A long-awaited pedestrian-bicycle overcrossing that's expected to make for safe passage over U.S. Highway 101 at University Avenue in East Palo Alto broke ground on Friday.
The University Avenue/101 Pedestrian Overcrossing Project, which will parallel but be separate from the existing bridge, will create safe access to the east and west sides of East Palo Alto and neighboring Palo Alto after decades of separation by the busy freeway.
The $14.6 million project, which is the second of two pedestrian overpasses to join the city — the first is the Clarke Avenue bridge near the Ravenswood 101 Shopping Center — has been more than a decade in the works. It will span 12 feet widem connecting the east side along East Bayshore Road to a route in the University Circle business development near the Four Seasons Hotel Silicon Valley.
The project has been granted $4.8 million from Measure A funds through the San Mateo County Transportation Authority, $771,000 in federal earmark funds and $1 million from the Stanford Recreation Mitigation Grant, which was approved by the Santa Clara County Board of Supervisors. The city was recently awarded $5.7 million through Measure W and $2.3 million through the State Local Partnership Program to fill the construction funding gap. The project is scheduled to begin construction this spring and be completed by winter 2024.
"This is an unbelievably busy route for drivers, cyclists, and pedestrians. I'm really pleased to see this project move forward," Santa Clara County Supervisor Joe Simitian, who spearheaded the collaborative effort with city and county partners in San Mateo County, including the city of East Palo Alto, said in a Dec. 7 statement.
Bicyclists and pedestrians making their way across the existing University Avenue bridge are forced to walk or bike along a narrow paved walkway that has caused as many as eight crashes, two involving pedestrians and six involving bicyclists, Rep. Jackie Speier, who helped obtain the federal earmark, said during the event at University Circle. At one point, pedestrians and cyclists must walk across the southbound freeway offramp in front of vehicle traffic to reach part of the walkway.
There's a harrowing spot that is only 15 inches wide to separate cars from bicyclists and pedestrians, said East Palo Alto City Council member Carlos Romero, a regular bicyclist.
"I'm very much looking forward to not taking my life into my own hands when I cross that bridge," he said.
The existing overpass, which Romero said is perhaps the oldest crossing over Highway 101 in the county, will eventually be replaced. The upgrade could take 15 or 20 more years and would likely cost upward of $83 million — the cost the California Department of Transportation (Caltrans) paid to replace the overpass at Willow Road in Menlo Park, he said.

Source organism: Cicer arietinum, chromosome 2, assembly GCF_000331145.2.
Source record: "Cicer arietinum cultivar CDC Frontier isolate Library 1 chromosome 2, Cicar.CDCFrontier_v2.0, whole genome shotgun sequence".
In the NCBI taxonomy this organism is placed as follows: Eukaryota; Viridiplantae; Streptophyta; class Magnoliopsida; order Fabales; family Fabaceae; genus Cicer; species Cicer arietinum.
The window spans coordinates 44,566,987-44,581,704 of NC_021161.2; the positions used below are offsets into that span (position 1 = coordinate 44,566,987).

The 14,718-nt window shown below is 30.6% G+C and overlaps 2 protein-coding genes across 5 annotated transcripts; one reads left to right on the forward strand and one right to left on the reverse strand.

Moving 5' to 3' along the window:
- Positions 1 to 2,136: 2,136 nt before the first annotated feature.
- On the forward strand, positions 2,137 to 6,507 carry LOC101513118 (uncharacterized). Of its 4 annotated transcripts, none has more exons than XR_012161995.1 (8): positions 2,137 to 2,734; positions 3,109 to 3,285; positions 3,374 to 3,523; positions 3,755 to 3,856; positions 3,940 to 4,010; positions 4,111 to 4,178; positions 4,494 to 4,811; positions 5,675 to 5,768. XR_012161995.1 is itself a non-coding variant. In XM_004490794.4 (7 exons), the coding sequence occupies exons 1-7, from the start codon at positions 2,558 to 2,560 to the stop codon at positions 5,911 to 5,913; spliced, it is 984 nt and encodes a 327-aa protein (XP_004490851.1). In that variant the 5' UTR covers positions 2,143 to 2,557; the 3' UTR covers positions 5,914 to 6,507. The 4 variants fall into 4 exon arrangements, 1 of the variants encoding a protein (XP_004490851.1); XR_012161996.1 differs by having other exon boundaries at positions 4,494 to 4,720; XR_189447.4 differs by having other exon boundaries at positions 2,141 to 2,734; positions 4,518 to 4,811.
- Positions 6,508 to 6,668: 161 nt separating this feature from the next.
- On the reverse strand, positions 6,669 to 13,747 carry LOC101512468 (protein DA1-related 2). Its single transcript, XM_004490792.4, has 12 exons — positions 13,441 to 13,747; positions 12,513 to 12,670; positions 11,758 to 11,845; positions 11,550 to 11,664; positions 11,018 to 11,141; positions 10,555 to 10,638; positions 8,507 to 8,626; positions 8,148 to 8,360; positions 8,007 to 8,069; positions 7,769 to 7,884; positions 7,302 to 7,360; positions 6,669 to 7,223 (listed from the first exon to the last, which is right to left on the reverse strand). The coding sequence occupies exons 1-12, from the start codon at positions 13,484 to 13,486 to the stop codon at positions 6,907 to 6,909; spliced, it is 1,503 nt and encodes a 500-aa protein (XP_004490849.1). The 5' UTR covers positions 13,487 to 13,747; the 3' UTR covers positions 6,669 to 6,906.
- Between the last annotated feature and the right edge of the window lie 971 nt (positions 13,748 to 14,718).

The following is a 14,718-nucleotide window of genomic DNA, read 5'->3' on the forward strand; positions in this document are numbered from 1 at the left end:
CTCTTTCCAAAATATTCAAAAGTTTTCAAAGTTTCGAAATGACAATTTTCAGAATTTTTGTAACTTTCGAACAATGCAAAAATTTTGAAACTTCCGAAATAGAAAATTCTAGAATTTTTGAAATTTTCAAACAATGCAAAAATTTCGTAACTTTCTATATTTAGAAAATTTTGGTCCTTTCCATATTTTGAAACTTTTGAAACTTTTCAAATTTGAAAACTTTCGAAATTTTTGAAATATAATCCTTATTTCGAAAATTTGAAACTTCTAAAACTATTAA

Instead, city, county, state and federal officials came up with a replacement that would be separate from the existing bridge so that it could eventually be torn down without impacting pedestrian and bike access.
The new bridge would also open access to mothers with baby strollers and people with assisted devices such as wheelchairs as well as foot and bike traffic.
"It's putting the final stitch in putting our community together (again)," Romero said.
Mayor Ruben Abrica said when the city first formed, there was no safe way for residents on the east and west sides to interact. About 20% to 30% of the city's population lives on the west side adjacent to the Palo Alto border. The city's amenities and services, including shopping centers, City Hall, libraries, medical facilities, parks and schools, are on the east side.
The overcrossings at Clarke and University are "a symbol and reality of the great progress we have made over the last 40 years as a city," Abrica said.
Speier, who represents East Palo Alto in Congress and who has worked to help the city since her early days as a San Mateo County supervisor, said the government "has always had a terrible way of cutting up communities" through transportation projects.
"In decades past, transportation agencies didn't care if they cut up the community." But with new and safe bridge access, "we are knitting the community together again," she said.
The new overcrossing will serve generations of East Palo Altans, Vice Mayor Lisa Gauthier said, such as her 2-year-old grandson, Camden, who was holding her hand. Other city infrastructure improvements, such upgrades on Bay Road, are improving transportation around the city. The major thoroughfare was once so rutted that a person practically needed a Jeep to access parts of the road to reach Cooley Landing's open space, Gauthier said. .
The new bridge "will put East Palo Alto on the map in a new way," she said.